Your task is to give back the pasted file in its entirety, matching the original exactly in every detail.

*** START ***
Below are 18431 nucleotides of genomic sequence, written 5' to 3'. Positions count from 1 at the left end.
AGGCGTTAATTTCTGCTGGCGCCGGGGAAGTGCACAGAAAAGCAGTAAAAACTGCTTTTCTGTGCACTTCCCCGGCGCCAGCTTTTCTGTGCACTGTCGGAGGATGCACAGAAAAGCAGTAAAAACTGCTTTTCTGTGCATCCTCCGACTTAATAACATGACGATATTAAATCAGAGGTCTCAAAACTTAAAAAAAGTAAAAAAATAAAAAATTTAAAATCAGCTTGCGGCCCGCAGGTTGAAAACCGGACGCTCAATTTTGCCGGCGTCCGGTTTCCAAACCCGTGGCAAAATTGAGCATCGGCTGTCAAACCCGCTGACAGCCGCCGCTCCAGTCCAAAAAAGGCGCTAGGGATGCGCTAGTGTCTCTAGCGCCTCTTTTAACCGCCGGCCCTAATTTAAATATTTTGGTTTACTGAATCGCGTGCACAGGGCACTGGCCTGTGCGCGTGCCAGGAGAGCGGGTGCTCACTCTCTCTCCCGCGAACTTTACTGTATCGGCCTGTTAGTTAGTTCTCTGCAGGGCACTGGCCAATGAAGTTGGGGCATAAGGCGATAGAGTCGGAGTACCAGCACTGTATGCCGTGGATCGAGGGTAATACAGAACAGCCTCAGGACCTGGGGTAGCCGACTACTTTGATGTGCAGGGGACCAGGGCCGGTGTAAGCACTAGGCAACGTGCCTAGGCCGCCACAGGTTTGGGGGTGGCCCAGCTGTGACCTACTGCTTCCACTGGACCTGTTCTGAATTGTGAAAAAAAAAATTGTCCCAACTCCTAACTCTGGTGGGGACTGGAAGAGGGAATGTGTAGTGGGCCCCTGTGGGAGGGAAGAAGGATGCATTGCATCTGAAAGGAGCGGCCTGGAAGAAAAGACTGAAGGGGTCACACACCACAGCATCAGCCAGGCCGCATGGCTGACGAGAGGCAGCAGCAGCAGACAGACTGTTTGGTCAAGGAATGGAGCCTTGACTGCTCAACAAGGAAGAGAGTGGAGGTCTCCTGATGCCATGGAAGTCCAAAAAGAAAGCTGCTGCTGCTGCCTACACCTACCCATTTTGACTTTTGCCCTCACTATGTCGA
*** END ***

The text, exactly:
Below are 18431 nucleotides of genomic sequence, written 5' to 3'. Positions count from 1 at the left end.
AGGCGTTAATTTCTGCTGGCGCCGGGGAAGTGCACAGAAAAGCAGTAAAAACTGCTTTTCTGTGCACTTCCCCGGCGCCAGCTTTTCTGTGCACTGTCGGAGGATGCACAGAAAAGCAGTAAAAACTGCTTTTCTGTGCATCCTCCGACTTAATAACATGACGATATTAAATCAGAGGTCTCAAAACTTAAAAAAAGTAAAAAAATAAAAAATTTAAAATCAGCTTGCGGCCCGCAGGTTGAAAACCGGACGCTCAATTTTGCCGGCGTCCGGTTTCCAAACCCGTGGCAAAATTGAGCATCGGCTGTCAAACCCGCTGACAGCCGCCGCTCCAGTCCAAAAAAGGCGCTAGGGATGCGCTAGTGTCTCTAGCGCCTCTTTTAACCGCCGGCCCTAATTTAAATATTTTGGTTTACTGAATCGCGTGCACAGGGCACTGGCCTGTGCGCGTGCCAGGAGAGCGGGTGCTCACTCTCTCTCCCGCGAACTTTACTGTATCGGCCTGTTAGTTAGTTCTCTGCAGGGCACTGGCCAATGAAGTTGGGGCATAAGGCGATAGAGTCGGAGTACCAGCACTGTATGCCGTGGATCGAGGGTAATACAGAACAGCCTCAGGACCTGGGGTAGCCGACTACTTTGATGTGCAGGGGACCAGGGCCGGTGTAAGCACTAGGCAACGTGCCTAGGCCGCCACAGGTTTGGGGGTGGCCCAGCTGTGACCTACTGCTTCCACTGGACCTGTTCTGAATTGTGAAAAAAAAAATTGTCCCAACTCCTAACTCTGGTGGGGACTGGAAGAGGGAATGTGTAGTGGGCCCCTGTGGGAGGGAAGAAGGATGCATTGCATCTGAAAGGAGCGGCCTGGAAGAAAAGACTGAAGGGGTCACACACCACAGCATCAGCCAGGCCGCATGGCTGACGAGAGGCAGCAGCAGCAGACAGACTGTTTGGTCAAGGAATGGAGCCTTGACTGCTCAACAAGGAAGAGAGTGGAGGTCTCCTGATGCCATGGAAGTCCAAAAAGAAAGCTGCTGCTGCTGCCTACACCTACCCATTTTGACTTTTGCCCTCACTATGTCGA